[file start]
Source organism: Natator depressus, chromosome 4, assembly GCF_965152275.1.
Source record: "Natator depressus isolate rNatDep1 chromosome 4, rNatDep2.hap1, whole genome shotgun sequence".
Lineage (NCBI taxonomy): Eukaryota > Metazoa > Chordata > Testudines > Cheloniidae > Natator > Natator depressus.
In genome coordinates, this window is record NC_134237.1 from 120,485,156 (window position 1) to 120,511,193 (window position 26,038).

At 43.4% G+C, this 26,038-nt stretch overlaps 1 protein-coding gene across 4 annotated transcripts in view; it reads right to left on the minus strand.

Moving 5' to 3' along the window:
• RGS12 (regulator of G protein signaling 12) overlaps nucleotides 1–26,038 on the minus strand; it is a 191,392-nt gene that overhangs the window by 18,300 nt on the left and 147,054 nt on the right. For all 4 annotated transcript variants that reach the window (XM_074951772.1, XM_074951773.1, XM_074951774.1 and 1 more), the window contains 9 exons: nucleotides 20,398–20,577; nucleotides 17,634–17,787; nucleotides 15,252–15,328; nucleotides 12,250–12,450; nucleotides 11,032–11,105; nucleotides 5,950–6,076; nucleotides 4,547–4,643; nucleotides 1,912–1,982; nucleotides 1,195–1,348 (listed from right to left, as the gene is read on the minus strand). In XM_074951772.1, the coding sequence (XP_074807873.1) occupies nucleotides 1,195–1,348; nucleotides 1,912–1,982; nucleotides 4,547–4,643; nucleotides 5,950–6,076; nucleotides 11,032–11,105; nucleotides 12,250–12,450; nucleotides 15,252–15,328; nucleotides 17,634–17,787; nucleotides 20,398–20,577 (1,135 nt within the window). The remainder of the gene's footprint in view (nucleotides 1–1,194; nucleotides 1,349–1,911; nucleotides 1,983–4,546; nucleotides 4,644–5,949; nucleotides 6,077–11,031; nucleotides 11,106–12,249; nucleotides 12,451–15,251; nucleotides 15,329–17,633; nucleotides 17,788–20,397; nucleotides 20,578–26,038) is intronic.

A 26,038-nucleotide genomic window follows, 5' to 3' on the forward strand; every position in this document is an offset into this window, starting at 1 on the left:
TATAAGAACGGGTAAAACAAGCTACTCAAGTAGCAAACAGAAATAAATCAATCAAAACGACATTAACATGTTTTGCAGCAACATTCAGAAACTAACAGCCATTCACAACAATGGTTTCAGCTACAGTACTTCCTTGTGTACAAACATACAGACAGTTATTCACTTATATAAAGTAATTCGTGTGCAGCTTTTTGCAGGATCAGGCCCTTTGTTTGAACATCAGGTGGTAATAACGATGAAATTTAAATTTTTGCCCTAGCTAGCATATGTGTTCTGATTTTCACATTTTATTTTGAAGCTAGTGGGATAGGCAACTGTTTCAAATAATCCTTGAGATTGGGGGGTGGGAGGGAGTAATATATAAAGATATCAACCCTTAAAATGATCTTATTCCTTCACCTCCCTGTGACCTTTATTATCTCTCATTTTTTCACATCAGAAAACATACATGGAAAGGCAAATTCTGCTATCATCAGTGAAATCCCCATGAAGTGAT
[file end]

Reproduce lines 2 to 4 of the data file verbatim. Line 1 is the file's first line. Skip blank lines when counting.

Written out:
Source record: "Natator depressus isolate rNatDep1 chromosome 4, rNatDep2.hap1, whole genome shotgun sequence".
Lineage (NCBI taxonomy): Eukaryota > Metazoa > Chordata > Testudines > Cheloniidae > Natator > Natator depressus.
In genome coordinates, this window is record NC_134237.1 from 120,485,156 (window position 1) to 120,511,193 (window position 26,038).